Stick to what you say. If you start work on the next milestone without receiving the payment due, you are in essence telling the customer that it's okay to ignore your agreement. Do that and you will have compromised your cash flow, as well as opened the door to deviations from the rest of your contract.
One last option to consider is making the cost of borrowing money a cost of doing business. To do this, calculate the interest you will have to pay and add it to your overhead costs before you determine what markup to use. I don't advocate this option, because it raises costs for all your customers, making you more expensive than the guy who properly manages his cash flow and doesn't need to pay interest.
The only way to know if you will meet your business's cash-flow needs at any given time is to track the money you expect to come in and go out of your business. This requires what is called accrual accounting.
With this accounting method, expenses are recognized at the time they are incurred, even if they don't have to be paid at the time of purchase. This identifies accounts payable, or how much money will be owed when the bills come in. On the income side, money is counted as received as soon as it comes in, and it's counted as receivable as soon as the customer is invoiced. This approach to accounting keeps track of how much money is on hand (working capital) and how much money is expected by a certain date (accounts receivable), such as when the bills come due.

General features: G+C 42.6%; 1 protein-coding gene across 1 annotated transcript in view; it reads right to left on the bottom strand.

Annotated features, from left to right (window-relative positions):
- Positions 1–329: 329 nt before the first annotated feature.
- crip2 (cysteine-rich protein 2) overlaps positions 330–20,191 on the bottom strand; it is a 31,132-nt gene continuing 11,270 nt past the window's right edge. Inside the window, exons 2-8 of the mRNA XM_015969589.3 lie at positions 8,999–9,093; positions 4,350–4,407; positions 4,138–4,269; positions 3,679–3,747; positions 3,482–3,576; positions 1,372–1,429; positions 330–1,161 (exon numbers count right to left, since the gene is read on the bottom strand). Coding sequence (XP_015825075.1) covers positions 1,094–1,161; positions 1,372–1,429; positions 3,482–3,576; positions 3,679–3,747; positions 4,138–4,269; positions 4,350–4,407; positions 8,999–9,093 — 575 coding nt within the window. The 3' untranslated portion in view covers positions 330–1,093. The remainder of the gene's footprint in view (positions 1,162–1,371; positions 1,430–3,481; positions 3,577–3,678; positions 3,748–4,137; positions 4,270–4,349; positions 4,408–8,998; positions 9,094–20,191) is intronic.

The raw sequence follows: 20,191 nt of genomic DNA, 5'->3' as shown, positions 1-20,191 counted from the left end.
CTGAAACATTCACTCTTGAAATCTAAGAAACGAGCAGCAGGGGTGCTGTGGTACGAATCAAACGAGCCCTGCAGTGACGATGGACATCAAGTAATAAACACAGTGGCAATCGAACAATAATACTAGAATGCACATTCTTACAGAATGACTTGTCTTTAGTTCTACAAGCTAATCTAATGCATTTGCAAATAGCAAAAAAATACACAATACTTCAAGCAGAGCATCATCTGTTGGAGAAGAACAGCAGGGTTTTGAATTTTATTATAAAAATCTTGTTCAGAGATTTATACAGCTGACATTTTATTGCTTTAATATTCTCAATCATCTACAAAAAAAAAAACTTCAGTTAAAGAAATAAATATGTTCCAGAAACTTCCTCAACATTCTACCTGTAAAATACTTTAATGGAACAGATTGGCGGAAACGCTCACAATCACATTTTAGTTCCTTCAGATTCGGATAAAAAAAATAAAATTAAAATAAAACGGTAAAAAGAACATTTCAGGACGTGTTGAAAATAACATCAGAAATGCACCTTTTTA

When Things Don't Go as Planned
Sometimes no matter how hard we try or how much planning we do, the money just isn't there when we need it. Here are a few options to cover cash flow when that happens.
First, you could establish a bank line of credit for your business. You can borrow money to cover cash-flow needs and pay it back when payment comes in. You could also use a credit card the same way - paying it off when you're paid - though the interest rate may be much higher than on a line of credit. (Do not use a line of credit or credit cards to cover losses from underpricing jobs.)
Finally, you could establish a reserve fund by setting aside some of your profits, and tap into that when you need to. Remember to pay the money back to your fund when payment is received.
Shawn McCadden co-founded the Residential Design/Build Institute. He speaks at industry conferences, consults with remodeling companies and others in the industry, and writes a monthly column for Hanley Wood's Remodeling magazine.